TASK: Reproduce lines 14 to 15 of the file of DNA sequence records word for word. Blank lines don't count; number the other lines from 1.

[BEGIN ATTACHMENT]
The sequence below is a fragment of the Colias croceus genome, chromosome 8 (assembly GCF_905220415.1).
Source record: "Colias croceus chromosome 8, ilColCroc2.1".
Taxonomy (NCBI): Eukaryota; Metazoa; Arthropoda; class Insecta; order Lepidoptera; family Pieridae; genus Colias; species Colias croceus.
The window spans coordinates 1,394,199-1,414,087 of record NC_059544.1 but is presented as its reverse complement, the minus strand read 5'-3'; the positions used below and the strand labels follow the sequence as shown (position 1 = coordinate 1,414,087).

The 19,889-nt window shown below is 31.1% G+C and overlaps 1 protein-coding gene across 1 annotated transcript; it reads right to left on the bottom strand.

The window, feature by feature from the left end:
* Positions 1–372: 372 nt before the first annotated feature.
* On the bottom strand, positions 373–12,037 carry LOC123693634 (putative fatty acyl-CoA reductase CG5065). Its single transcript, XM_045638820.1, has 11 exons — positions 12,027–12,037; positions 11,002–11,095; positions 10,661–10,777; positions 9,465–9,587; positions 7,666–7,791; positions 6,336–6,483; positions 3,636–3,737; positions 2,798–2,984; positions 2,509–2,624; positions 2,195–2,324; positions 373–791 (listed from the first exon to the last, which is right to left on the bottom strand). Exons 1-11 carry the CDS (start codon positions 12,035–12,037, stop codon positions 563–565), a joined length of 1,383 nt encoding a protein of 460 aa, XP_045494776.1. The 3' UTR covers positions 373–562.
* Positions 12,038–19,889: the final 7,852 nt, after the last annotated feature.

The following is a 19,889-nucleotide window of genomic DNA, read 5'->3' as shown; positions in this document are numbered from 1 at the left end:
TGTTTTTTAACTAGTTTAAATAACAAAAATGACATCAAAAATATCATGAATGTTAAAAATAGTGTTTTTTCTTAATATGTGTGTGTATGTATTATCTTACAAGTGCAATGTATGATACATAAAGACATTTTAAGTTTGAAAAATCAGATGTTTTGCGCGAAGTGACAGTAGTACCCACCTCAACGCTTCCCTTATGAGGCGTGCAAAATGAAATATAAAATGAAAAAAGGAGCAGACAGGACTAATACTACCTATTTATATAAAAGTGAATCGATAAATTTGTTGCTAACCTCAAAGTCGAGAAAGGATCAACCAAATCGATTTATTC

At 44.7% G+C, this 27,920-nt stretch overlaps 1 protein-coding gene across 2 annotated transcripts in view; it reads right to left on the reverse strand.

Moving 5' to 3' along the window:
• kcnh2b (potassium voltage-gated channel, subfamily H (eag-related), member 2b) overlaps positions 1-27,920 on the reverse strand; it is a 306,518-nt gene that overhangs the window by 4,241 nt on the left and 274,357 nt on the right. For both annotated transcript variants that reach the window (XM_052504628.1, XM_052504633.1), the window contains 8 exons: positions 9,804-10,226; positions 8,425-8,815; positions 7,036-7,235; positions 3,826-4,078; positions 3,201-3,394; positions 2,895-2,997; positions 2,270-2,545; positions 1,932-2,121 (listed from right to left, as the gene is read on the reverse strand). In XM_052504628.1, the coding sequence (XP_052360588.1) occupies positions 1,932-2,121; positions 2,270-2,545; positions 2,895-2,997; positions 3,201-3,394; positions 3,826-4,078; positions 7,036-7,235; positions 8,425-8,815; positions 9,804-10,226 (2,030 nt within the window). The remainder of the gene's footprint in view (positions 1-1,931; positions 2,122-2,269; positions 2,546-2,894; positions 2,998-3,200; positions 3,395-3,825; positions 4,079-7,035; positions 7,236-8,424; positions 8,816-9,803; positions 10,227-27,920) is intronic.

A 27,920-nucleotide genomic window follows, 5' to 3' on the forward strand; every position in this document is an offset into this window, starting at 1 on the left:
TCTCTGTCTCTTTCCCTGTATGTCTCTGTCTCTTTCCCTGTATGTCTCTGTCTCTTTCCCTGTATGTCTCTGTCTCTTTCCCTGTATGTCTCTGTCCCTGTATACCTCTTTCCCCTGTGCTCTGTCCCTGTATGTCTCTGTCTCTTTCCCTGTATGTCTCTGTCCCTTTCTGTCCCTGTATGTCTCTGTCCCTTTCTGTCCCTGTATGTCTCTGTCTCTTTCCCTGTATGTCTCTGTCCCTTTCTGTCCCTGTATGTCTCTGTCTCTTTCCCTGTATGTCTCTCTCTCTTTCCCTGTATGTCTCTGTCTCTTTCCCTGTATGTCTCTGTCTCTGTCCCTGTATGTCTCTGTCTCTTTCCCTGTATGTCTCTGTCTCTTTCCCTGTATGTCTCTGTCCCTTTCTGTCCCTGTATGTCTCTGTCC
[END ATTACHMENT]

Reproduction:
• kcnh2b (potassium voltage-gated channel, subfamily H (eag-related), member 2b) overlaps positions 1-27,920 on the reverse strand; it is a 306,518-nt gene that overhangs the window by 4,241 nt on the left and 274,357 nt on the right. For both annotated transcript variants that reach the window (XM_052504628.1, XM_052504633.1), the window contains 8 exons: positions 9,804-10,226; positions 8,425-8,815; positions 7,036-7,235; positions 3,826-4,078; positions 3,201-3,394; positions 2,895-2,997; positions 2,270-2,545; positions 1,932-2,121 (listed from right to left, as the gene is read on the reverse strand). In XM_052504628.1, the coding sequence (XP_052360588.1) occupies positions 1,932-2,121; positions 2,270-2,545; positions 2,895-2,997; positions 3,201-3,394; positions 3,826-4,078; positions 7,036-7,235; positions 8,425-8,815; positions 9,804-10,226 (2,030 nt within the window). The remainder of the gene's footprint in view (positions 1-1,931; positions 2,122-2,269; positions 2,546-2,894; positions 2,998-3,200; positions 3,395-3,825; positions 4,079-7,035; positions 7,236-8,424; positions 8,816-9,803; positions 10,227-27,920) is intronic.

A 27,920-nucleotide genomic window follows, 5' to 3' on the forward strand; every position in this document is an offset into this window, starting at 1 on the left: